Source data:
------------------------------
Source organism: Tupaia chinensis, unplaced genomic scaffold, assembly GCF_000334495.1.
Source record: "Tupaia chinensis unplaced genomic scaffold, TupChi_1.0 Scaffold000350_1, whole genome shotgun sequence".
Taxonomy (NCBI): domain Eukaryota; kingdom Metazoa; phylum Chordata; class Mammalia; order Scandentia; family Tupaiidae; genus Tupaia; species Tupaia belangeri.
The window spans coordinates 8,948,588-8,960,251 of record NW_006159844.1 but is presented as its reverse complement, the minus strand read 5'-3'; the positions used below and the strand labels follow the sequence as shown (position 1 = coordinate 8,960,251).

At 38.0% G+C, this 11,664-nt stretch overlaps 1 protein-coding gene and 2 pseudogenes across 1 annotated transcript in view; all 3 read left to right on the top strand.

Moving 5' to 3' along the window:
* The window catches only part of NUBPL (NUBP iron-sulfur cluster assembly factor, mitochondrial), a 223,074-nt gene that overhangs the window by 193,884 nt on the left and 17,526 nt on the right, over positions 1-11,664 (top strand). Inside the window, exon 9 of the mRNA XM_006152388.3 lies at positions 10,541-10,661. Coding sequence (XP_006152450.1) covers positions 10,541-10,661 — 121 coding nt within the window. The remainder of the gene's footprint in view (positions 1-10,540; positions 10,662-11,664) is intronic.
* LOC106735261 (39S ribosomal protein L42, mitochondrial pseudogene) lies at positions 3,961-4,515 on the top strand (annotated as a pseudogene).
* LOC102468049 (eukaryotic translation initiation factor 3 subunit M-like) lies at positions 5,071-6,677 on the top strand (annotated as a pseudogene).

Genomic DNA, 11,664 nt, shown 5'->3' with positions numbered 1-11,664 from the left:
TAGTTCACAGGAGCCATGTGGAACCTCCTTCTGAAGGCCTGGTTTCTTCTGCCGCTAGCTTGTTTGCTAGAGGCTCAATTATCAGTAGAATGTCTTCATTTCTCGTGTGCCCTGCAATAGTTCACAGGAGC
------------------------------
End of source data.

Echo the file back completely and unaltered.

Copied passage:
Source organism: Tupaia chinensis, unplaced genomic scaffold, assembly GCF_000334495.1.
Source record: "Tupaia chinensis unplaced genomic scaffold, TupChi_1.0 Scaffold000350_1, whole genome shotgun sequence".
Taxonomy (NCBI): domain Eukaryota; kingdom Metazoa; phylum Chordata; class Mammalia; order Scandentia; family Tupaiidae; genus Tupaia; species Tupaia belangeri.
The window spans coordinates 8,948,588-8,960,251 of record NW_006159844.1 but is presented as its reverse complement, the minus strand read 5'-3'; the positions used below and the strand labels follow the sequence as shown (position 1 = coordinate 8,960,251).

At 38.0% G+C, this 11,664-nt stretch overlaps 1 protein-coding gene and 2 pseudogenes across 1 annotated transcript in view; all 3 read left to right on the top strand.

Moving 5' to 3' along the window:
* The window catches only part of NUBPL (NUBP iron-sulfur cluster assembly factor, mitochondrial), a 223,074-nt gene that overhangs the window by 193,884 nt on the left and 17,526 nt on the right, over positions 1-11,664 (top strand). Inside the window, exon 9 of the mRNA XM_006152388.3 lies at positions 10,541-10,661. Coding sequence (XP_006152450.1) covers positions 10,541-10,661 — 121 coding nt within the window. The remainder of the gene's footprint in view (positions 1-10,540; positions 10,662-11,664) is intronic.
* LOC106735261 (39S ribosomal protein L42, mitochondrial pseudogene) lies at positions 3,961-4,515 on the top strand (annotated as a pseudogene).
* LOC102468049 (eukaryotic translation initiation factor 3 subunit M-like) lies at positions 5,071-6,677 on the top strand (annotated as a pseudogene).

Genomic DNA, 11,664 nt, shown 5'->3' with positions numbered 1-11,664 from the left:
TAGTTCACAGGAGCCATGTGGAACCTCCTTCTGAAGGCCTGGTTTCTTCTGCCGCTAGCTTGTTTGCTAGAGGCTCAATTATCAGTAGAATGTCTTCATTTCTCGTGTGCCCTGCAATAGTTCACAGGAGC